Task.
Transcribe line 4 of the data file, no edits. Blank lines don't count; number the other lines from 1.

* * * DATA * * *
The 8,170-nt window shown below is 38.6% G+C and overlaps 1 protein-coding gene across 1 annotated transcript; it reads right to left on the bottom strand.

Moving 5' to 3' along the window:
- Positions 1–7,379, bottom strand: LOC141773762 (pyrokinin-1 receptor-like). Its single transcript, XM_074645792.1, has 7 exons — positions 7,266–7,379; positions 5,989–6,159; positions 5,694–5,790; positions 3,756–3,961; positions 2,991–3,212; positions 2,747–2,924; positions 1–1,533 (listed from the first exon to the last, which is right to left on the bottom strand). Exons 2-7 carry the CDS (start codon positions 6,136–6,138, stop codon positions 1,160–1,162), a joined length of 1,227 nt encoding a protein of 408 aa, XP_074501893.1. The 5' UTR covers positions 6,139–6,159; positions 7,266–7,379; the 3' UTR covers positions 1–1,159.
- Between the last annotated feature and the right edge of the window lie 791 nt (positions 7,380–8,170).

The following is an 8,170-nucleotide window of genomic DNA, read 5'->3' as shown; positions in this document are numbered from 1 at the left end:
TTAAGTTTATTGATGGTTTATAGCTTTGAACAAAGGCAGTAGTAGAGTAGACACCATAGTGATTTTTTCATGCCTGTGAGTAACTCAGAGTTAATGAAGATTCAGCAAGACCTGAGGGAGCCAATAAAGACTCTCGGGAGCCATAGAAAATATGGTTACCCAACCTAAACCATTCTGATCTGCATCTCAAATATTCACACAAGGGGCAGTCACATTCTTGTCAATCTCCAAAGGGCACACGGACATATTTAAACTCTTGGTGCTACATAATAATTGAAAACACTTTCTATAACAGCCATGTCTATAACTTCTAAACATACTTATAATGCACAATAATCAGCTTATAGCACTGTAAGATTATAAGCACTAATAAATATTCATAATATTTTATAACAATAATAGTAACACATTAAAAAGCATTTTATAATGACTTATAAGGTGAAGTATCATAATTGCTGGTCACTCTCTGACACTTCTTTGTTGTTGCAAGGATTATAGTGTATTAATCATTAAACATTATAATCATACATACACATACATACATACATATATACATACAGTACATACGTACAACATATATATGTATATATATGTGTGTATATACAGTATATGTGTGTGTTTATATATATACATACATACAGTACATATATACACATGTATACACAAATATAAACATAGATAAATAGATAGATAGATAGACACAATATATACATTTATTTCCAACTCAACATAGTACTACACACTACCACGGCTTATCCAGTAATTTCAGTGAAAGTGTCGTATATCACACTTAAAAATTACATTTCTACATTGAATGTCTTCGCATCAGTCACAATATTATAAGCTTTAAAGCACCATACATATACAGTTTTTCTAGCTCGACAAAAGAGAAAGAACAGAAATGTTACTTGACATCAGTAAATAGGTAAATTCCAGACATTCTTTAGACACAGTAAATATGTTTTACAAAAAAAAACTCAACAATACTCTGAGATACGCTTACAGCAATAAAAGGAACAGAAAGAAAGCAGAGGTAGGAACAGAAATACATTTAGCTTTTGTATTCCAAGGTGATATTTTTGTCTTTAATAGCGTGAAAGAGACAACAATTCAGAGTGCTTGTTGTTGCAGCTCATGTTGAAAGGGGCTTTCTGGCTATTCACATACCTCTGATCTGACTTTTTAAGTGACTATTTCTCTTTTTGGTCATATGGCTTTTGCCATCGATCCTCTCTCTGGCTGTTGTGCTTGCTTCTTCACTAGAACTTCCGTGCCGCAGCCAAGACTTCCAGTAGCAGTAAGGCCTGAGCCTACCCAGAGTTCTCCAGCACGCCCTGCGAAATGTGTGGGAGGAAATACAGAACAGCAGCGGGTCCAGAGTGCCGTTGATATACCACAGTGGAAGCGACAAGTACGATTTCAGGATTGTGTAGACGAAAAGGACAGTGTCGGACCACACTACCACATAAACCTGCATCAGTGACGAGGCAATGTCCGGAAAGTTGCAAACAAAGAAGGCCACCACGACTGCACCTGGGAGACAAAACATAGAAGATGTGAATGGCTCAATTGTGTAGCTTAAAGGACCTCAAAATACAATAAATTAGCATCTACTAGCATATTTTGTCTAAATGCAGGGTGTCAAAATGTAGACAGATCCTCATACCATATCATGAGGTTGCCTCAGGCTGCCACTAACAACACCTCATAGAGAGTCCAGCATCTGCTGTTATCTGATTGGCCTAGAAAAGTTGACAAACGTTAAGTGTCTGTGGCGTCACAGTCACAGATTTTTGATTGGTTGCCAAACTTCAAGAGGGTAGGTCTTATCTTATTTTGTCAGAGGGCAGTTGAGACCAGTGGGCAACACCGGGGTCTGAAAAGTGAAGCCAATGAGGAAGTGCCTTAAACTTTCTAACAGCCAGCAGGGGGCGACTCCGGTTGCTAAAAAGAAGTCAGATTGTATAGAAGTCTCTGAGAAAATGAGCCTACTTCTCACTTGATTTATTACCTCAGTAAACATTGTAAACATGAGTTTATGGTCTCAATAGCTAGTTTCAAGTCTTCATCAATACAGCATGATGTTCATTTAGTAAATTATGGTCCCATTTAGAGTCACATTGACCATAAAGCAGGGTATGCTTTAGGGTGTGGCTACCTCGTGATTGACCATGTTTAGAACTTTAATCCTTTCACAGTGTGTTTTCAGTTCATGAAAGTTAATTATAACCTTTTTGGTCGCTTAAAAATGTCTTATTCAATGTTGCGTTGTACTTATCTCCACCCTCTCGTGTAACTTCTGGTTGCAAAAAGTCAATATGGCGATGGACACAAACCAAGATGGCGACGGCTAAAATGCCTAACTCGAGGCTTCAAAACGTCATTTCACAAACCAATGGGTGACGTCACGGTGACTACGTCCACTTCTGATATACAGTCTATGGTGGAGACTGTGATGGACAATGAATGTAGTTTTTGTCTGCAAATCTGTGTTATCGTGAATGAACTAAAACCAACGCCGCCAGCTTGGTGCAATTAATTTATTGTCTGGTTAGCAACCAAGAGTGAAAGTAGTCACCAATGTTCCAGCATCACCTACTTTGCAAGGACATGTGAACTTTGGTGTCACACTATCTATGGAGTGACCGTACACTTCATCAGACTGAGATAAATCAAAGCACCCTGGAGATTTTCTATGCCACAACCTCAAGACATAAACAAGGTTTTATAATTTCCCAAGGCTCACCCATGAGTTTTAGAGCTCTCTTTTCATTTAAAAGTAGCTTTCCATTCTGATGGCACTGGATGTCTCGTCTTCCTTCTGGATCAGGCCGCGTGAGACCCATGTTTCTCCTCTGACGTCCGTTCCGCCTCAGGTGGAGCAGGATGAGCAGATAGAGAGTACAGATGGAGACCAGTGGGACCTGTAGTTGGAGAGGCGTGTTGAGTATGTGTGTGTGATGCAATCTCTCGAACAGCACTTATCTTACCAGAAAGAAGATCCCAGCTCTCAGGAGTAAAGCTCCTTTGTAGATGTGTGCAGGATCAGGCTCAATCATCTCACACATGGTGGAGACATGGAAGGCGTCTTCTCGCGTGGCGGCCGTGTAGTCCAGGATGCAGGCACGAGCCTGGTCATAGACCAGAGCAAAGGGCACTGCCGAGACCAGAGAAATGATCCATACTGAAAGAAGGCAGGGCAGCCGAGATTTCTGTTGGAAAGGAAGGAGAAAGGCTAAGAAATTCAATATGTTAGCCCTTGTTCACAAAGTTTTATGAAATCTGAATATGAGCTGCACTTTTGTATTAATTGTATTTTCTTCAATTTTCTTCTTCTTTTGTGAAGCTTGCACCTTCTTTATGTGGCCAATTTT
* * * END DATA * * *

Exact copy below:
- Between the last annotated feature and the right edge of the window lie 791 nt (positions 7,380–8,170).